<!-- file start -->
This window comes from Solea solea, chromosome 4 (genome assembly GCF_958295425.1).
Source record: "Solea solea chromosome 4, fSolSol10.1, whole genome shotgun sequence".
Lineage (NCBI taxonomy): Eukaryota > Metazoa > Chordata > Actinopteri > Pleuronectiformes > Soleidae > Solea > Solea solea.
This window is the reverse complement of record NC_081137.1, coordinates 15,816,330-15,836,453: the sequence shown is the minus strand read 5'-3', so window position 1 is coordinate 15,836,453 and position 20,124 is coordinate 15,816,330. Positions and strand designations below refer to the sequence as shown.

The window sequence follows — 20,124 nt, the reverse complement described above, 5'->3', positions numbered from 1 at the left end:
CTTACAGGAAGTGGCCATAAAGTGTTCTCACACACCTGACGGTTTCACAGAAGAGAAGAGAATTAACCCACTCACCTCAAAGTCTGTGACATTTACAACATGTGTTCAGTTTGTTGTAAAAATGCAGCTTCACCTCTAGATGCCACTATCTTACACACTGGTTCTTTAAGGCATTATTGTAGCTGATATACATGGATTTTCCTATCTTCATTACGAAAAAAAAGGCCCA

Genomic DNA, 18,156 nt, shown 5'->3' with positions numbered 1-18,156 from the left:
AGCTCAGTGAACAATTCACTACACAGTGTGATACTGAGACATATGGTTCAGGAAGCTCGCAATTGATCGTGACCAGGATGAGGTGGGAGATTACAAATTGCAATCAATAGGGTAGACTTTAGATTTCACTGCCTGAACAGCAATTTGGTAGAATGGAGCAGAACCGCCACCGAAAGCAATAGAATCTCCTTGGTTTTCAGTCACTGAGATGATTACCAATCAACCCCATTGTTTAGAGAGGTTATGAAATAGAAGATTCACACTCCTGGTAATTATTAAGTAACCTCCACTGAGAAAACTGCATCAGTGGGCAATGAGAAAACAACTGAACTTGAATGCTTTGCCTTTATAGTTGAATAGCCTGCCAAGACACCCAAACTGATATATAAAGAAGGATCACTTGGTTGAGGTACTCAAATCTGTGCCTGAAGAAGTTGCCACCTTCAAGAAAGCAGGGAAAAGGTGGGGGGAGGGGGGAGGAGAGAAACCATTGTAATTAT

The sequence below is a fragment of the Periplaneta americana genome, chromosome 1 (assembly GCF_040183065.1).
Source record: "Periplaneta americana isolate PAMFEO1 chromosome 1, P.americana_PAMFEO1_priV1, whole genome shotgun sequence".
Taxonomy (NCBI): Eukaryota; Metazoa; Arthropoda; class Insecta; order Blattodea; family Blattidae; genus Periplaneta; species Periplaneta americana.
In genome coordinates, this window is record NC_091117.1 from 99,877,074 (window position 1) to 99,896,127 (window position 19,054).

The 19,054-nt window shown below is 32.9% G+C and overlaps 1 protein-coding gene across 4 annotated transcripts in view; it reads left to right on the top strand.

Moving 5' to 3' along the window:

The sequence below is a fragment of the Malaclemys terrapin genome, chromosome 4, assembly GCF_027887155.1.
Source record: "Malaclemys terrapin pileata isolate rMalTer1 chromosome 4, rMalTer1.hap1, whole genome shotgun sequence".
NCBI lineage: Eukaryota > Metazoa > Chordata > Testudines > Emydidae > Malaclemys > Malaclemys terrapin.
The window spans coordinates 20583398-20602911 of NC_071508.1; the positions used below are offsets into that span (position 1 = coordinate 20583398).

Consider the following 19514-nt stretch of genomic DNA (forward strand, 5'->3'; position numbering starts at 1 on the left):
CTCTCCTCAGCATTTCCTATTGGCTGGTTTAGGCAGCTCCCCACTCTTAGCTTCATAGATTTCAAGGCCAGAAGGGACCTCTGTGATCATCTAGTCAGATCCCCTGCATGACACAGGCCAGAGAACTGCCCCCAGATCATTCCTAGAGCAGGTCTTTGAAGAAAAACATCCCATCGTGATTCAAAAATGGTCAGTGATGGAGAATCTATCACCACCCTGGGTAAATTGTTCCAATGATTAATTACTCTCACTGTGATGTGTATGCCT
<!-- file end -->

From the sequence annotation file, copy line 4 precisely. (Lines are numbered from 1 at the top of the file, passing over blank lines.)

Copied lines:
This window is the reverse complement of record NC_081137.1, coordinates 15,816,330-15,836,453: the sequence shown is the minus strand read 5'-3', so window position 1 is coordinate 15,836,453 and position 20,124 is coordinate 15,816,330. Positions and strand designations below refer to the sequence as shown.